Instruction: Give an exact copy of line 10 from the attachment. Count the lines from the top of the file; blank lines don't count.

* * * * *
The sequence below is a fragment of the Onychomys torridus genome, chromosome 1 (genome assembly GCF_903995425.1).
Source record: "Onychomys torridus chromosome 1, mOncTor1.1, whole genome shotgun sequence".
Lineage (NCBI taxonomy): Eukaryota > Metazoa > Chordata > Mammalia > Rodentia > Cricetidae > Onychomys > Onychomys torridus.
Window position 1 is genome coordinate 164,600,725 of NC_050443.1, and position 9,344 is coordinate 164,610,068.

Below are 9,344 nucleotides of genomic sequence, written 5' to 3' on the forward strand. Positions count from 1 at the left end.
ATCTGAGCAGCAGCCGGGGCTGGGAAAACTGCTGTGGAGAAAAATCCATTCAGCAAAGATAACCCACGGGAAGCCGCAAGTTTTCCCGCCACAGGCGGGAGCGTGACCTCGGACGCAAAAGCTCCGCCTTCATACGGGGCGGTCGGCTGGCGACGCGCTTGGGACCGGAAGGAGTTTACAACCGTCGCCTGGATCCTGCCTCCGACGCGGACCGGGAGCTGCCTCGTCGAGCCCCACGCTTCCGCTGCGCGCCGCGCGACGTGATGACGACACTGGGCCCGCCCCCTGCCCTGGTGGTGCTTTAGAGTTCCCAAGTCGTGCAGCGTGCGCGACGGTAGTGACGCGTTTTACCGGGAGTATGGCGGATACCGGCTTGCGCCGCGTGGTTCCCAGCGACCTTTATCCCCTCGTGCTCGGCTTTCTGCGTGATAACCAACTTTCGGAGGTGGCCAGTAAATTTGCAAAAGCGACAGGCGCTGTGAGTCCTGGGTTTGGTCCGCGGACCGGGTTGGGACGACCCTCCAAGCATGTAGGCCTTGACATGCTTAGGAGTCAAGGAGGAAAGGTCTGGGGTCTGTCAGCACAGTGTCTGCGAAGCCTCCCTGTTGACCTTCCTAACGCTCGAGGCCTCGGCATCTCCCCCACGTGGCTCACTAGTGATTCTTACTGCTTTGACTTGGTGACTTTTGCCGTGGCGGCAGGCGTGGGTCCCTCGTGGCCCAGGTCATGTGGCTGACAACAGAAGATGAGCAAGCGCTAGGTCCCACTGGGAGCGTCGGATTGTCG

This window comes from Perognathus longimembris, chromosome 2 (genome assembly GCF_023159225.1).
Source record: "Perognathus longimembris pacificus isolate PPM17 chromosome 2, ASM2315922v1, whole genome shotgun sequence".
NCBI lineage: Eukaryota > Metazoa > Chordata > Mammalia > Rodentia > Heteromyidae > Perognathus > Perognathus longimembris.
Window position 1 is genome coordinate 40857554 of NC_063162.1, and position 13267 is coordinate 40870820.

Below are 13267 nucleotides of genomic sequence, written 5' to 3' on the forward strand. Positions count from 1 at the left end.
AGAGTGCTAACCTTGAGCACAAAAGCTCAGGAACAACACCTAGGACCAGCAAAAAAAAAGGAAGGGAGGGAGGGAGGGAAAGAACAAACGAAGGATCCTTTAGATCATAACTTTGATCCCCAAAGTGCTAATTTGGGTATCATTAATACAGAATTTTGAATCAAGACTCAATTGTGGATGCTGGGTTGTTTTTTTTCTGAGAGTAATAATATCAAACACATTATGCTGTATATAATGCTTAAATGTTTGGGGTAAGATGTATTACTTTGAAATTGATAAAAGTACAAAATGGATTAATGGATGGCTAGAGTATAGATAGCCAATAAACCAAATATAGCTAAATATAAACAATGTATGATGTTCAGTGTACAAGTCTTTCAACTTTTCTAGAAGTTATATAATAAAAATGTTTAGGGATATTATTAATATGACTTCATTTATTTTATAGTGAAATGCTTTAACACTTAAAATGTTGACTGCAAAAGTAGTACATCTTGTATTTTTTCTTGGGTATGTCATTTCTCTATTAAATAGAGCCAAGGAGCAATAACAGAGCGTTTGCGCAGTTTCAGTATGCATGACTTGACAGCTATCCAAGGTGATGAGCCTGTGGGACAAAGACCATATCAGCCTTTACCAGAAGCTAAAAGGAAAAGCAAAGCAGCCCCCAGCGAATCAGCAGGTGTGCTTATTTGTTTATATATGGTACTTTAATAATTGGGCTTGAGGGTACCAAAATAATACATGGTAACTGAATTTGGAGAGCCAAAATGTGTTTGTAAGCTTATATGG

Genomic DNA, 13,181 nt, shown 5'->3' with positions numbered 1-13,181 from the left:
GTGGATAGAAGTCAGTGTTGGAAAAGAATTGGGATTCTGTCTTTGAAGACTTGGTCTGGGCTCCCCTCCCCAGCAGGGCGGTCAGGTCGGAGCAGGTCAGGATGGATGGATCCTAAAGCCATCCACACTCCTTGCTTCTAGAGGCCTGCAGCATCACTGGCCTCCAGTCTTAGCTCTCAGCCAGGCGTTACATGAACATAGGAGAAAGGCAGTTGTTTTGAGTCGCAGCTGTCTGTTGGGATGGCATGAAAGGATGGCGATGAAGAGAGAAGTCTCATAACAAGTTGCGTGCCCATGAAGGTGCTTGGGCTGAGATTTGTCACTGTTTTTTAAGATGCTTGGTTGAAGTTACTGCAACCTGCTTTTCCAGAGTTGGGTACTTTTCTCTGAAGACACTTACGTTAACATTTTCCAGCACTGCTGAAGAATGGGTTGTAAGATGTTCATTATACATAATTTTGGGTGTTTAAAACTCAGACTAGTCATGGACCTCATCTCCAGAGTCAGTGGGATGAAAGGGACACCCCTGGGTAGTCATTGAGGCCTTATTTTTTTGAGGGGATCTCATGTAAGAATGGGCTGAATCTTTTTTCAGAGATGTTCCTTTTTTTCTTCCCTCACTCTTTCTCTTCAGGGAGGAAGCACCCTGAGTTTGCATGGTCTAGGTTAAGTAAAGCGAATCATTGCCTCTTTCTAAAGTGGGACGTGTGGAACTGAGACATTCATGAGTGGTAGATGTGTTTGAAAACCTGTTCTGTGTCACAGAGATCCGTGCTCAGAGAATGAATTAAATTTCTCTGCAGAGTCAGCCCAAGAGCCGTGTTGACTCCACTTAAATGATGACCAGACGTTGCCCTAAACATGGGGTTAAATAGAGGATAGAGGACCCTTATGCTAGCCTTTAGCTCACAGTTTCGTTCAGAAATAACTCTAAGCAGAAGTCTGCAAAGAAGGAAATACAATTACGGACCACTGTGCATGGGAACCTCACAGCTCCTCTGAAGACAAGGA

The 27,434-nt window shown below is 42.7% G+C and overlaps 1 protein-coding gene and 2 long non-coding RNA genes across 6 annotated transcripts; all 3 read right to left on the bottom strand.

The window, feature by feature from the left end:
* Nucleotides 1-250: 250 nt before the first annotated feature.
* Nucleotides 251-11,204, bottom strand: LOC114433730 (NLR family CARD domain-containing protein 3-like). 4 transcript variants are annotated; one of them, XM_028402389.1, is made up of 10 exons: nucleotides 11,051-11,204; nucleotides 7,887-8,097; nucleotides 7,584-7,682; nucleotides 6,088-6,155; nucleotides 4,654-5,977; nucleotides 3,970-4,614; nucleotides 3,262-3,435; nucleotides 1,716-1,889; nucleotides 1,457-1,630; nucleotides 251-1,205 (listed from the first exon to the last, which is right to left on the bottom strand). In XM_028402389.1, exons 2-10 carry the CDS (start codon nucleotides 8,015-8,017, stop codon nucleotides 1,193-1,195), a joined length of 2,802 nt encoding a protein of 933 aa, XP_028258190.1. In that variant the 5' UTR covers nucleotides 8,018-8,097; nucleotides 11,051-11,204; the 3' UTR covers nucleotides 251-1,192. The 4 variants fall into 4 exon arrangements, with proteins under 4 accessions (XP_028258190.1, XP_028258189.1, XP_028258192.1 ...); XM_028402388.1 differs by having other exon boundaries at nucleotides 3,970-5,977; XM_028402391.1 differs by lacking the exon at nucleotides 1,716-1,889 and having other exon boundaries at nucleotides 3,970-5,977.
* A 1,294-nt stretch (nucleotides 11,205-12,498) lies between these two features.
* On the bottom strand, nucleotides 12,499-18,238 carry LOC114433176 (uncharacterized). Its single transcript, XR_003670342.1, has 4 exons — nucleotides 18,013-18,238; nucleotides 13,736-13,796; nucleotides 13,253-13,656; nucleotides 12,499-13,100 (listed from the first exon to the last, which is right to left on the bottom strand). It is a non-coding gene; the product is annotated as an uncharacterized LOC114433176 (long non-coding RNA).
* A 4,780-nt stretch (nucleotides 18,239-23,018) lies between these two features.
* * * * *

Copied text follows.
Window position 1 is genome coordinate 40857554 of NC_063162.1, and position 13267 is coordinate 40870820.